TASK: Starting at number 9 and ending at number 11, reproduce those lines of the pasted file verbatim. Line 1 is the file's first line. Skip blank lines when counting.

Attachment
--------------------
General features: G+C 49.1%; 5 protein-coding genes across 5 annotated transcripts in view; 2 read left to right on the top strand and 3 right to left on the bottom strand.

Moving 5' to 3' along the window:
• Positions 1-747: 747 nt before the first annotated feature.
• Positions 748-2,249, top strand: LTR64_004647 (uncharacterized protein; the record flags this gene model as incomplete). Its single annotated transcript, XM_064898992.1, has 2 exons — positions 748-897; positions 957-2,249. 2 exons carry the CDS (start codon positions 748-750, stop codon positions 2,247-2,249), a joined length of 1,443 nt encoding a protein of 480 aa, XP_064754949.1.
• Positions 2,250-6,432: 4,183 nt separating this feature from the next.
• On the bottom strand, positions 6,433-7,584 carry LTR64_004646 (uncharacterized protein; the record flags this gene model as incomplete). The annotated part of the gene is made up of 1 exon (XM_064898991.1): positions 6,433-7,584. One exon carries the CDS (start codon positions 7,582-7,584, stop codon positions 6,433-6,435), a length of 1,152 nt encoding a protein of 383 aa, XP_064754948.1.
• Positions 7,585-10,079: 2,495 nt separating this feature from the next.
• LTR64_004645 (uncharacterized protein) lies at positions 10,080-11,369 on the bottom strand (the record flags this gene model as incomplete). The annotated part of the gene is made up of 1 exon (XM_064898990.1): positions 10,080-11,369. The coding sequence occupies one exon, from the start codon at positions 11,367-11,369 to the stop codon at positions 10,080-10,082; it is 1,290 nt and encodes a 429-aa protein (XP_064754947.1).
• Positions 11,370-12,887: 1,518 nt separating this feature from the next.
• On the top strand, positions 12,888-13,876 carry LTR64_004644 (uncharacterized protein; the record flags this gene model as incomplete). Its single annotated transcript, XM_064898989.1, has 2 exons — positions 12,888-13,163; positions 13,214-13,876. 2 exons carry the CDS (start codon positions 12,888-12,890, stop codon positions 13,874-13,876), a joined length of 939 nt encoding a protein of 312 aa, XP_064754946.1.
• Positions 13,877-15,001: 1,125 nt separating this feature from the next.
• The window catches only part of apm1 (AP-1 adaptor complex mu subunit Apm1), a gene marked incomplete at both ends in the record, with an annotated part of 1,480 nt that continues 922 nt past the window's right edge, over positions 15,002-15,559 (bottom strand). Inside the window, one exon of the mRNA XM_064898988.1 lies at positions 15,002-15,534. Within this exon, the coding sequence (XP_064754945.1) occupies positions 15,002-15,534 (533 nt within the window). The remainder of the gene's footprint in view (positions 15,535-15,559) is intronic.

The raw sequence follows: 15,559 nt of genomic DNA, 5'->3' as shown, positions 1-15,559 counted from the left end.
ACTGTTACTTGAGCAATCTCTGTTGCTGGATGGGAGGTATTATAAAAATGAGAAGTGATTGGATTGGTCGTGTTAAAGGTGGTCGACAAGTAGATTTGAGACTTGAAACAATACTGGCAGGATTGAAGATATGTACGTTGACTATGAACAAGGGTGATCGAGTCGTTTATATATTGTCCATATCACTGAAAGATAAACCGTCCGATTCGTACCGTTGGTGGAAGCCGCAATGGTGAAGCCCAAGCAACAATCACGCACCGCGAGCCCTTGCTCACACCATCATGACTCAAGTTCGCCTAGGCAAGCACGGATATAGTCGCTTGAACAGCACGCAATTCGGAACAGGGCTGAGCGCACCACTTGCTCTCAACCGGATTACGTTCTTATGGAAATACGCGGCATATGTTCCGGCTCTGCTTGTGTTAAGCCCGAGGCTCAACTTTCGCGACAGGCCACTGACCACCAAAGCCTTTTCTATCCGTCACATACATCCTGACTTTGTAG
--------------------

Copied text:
• Positions 11,370-12,887: 1,518 nt separating this feature from the next.
• On the top strand, positions 12,888-13,876 carry LTR64_004644 (uncharacterized protein; the record flags this gene model as incomplete). Its single annotated transcript, XM_064898989.1, has 2 exons — positions 12,888-13,163; positions 13,214-13,876. 2 exons carry the CDS (start codon positions 12,888-12,890, stop codon positions 13,874-13,876), a joined length of 939 nt encoding a protein of 312 aa, XP_064754946.1.
• Positions 13,877-15,001: 1,125 nt separating this feature from the next.